Texas Infrastructure Under Gov. Perry

Now that Gov. Perry has declared his candidacy for President, the Houston Chronicle has begun a series of articles to spotlight how infrastructure has fared under the state's longest serving governor. Transportation is the focus of the first report.
August 20, 2011, 11am PDT | Irvin Dawid
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Gov. Rick Perry is quick to note how much Texas has grown - adding "1,200 new residents every day for the last 10 years." The Chronicle examines how Texas has kept up with the needs of all the state's residents.

"During Perry's tenure, the state has postponed investment or turned to debt to finance critical infrastructure needs, experts say. More than any other issue, Texas' transportation policies illustrate its growing pains.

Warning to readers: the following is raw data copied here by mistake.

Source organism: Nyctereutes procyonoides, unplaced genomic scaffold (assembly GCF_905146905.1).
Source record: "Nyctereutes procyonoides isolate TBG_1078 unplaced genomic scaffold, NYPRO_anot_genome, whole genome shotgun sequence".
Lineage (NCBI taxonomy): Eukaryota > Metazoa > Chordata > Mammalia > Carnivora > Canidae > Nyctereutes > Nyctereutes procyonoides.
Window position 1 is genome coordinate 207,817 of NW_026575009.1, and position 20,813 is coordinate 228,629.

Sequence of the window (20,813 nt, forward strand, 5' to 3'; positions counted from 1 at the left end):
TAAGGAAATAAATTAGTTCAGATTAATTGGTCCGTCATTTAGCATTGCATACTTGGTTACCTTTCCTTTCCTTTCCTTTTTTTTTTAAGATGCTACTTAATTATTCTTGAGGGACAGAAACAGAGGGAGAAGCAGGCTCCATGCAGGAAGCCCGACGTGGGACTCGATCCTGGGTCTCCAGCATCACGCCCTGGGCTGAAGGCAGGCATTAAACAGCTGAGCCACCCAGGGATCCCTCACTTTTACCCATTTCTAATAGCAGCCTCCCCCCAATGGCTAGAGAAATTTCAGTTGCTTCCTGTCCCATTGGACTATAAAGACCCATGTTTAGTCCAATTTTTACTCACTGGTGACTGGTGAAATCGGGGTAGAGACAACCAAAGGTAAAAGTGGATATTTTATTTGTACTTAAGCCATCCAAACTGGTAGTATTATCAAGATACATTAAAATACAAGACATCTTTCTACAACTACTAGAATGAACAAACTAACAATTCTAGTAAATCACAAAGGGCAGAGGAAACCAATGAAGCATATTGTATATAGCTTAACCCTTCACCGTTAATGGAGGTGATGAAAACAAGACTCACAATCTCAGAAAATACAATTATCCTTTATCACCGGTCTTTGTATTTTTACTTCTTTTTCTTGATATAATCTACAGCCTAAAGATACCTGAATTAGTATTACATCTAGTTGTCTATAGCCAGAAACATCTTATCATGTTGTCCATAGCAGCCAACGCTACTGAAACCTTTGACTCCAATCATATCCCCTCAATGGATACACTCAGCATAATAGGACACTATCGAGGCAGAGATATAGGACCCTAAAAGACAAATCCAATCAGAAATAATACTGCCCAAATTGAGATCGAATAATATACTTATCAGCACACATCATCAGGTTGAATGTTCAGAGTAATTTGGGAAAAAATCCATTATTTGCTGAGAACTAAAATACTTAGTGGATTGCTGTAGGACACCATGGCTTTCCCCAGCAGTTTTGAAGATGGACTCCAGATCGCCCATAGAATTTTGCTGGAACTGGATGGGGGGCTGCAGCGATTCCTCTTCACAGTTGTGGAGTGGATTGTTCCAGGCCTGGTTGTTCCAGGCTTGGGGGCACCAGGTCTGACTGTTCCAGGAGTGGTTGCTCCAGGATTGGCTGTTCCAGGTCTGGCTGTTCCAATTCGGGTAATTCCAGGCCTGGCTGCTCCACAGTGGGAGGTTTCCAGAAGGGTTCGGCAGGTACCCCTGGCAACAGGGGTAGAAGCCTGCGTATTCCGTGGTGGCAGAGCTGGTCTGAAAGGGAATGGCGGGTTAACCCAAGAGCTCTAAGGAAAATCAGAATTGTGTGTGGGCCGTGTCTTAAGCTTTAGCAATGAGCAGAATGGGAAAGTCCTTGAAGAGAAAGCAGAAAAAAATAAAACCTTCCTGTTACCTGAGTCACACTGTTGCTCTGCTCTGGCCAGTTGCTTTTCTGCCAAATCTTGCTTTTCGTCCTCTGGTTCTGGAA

Perry was a major backer of the "controversial Trans-Texas Corridor, an ambitious transportation scheme that relied on foreign investment and tolls for financing". After the plan was dropped in 2009, Perry resorted even more to debt financing to pay for roads - which had begun in 2003. Texas "will owe $17.3 billion by the end of (2012), contributing to the rapid escalation of total state debt, from $13.4 billion in 2001 to $37.8 billion today."

An alternative to debt financing for transportation would be increasing the gas tax, but Perry derailed a Republican legislative effort in 2007 to allow voters to approve gas tax hikes.

Thanks to Environment & Energy - Greenwire

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Published on Tuesday, August 16, 2011 in The Houston Chronicle
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